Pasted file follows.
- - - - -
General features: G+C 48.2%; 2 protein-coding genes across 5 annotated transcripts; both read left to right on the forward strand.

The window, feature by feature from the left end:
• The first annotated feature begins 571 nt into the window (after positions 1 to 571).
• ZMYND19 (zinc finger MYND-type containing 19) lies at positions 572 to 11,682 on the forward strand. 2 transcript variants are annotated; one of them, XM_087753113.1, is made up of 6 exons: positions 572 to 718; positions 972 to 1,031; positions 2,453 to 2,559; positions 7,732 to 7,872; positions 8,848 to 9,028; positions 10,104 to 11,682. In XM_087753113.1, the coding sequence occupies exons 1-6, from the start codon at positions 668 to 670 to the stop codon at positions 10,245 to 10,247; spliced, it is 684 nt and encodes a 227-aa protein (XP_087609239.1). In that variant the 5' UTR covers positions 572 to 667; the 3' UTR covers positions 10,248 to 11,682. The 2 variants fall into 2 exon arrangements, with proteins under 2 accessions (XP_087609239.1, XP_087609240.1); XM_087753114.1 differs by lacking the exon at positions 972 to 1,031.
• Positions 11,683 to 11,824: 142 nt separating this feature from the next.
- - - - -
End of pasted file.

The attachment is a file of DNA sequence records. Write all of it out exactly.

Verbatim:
General features: G+C 48.2%; 2 protein-coding genes across 5 annotated transcripts; both read left to right on the forward strand.

The window, feature by feature from the left end:
• The first annotated feature begins 571 nt into the window (after positions 1 to 571).
• ZMYND19 (zinc finger MYND-type containing 19) lies at positions 572 to 11,682 on the forward strand. 2 transcript variants are annotated; one of them, XM_087753113.1, is made up of 6 exons: positions 572 to 718; positions 972 to 1,031; positions 2,453 to 2,559; positions 7,732 to 7,872; positions 8,848 to 9,028; positions 10,104 to 11,682. In XM_087753113.1, the coding sequence occupies exons 1-6, from the start codon at positions 668 to 670 to the stop codon at positions 10,245 to 10,247; spliced, it is 684 nt and encodes a 227-aa protein (XP_087609239.1). In that variant the 5' UTR covers positions 572 to 667; the 3' UTR covers positions 10,248 to 11,682. The 2 variants fall into 2 exon arrangements, with proteins under 2 accessions (XP_087609239.1, XP_087609240.1); XM_087753114.1 differs by lacking the exon at positions 972 to 1,031.
• Positions 11,683 to 11,824: 142 nt separating this feature from the next.